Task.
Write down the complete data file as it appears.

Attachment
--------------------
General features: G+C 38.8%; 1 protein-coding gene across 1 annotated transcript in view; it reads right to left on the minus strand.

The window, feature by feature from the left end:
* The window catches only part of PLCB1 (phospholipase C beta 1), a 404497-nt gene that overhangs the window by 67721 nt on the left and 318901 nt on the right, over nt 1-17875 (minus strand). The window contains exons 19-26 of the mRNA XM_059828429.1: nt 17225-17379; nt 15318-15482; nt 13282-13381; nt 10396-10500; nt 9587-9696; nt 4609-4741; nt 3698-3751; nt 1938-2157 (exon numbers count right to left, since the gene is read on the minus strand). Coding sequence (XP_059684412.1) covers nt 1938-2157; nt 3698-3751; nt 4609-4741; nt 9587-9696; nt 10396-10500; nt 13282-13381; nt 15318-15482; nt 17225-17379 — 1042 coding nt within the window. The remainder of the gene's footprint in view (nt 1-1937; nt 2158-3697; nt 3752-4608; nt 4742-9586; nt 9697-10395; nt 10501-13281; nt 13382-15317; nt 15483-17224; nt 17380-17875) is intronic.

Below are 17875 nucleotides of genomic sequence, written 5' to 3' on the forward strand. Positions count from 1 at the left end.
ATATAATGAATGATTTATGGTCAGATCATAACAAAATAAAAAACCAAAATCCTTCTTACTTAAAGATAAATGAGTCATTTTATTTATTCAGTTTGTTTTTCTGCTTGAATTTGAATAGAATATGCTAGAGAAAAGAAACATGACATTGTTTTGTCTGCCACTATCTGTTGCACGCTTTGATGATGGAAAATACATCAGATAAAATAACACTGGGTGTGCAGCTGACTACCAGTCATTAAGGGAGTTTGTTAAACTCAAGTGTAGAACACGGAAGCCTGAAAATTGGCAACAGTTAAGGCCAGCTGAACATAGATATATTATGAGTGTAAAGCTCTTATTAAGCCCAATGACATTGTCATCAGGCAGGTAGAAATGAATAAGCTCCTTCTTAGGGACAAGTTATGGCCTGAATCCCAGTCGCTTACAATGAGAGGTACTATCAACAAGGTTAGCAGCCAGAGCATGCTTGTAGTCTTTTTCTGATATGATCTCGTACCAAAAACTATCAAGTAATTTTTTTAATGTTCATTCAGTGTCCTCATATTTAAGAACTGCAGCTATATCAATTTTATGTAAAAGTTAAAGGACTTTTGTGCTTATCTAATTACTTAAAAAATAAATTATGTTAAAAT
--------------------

General features: G+C 38.8%; 1 protein-coding gene across 1 annotated transcript in view; it reads right to left on the minus strand.

The window, feature by feature from the left end:
* The window catches only part of PLCB1 (phospholipase C beta 1), a 404497-nt gene that overhangs the window by 67721 nt on the left and 318901 nt on the right, over nt 1-17875 (minus strand). The window contains exons 19-26 of the mRNA XM_059828429.1: nt 17225-17379; nt 15318-15482; nt 13282-13381; nt 10396-10500; nt 9587-9696; nt 4609-4741; nt 3698-3751; nt 1938-2157 (exon numbers count right to left, since the gene is read on the minus strand). Coding sequence (XP_059684412.1) covers nt 1938-2157; nt 3698-3751; nt 4609-4741; nt 9587-9696; nt 10396-10500; nt 13282-13381; nt 15318-15482; nt 17225-17379 — 1042 coding nt within the window. The remainder of the gene's footprint in view (nt 1-1937; nt 2158-3697; nt 3752-4608; nt 4742-9586; nt 9697-10395; nt 10501-13281; nt 13382-15317; nt 15483-17224; nt 17380-17875) is intronic.

Below are 17875 nucleotides of genomic sequence, written 5' to 3' on the forward strand. Positions count from 1 at the left end.
ATATAATGAATGATTTATGGTCAGATCATAACAAAATAAAAAACCAAAATCCTTCTTACTTAAAGATAAATGAGTCATTTTATTTATTCAGTTTGTTTTTCTGCTTGAATTTGAATAGAATATGCTAGAGAAAAGAAACATGACATTGTTTTGTCTGCCACTATCTGTTGCACGCTTTGATGATGGAAAATACATCAGATAAAATAACACTGGGTGTGCAGCTGACTACCAGTCATTAAGGGAGTTTGTTAAACTCAAGTGTAGAACACGGAAGCCTGAAAATTGGCAACAGTTAAGGCCAGCTGAACATAGATATATTATGAGTGTAAAGCTCTTATTAAGCCCAATGACATTGTCATCAGGCAGGTAGAAATGAATAAGCTCCTTCTTAGGGACAAGTTATGGCCTGAATCCCAGTCGCTTACAATGAGAGGTACTATCAACAAGGTTAGCAGCCAGAGCATGCTTGTAGTCTTTTTCTGATATGATCTCGTACCAAAAACTATCAAGTAATTTTTTTAATGTTCATTCAGTGTCCTCATATTTAAGAACTGCAGCTATATCAATTTTATGTAAAAGTTAAAGGACTTTTGTGCTTATCTAATTACTTAAAAAATAAATTATGTTAAAAT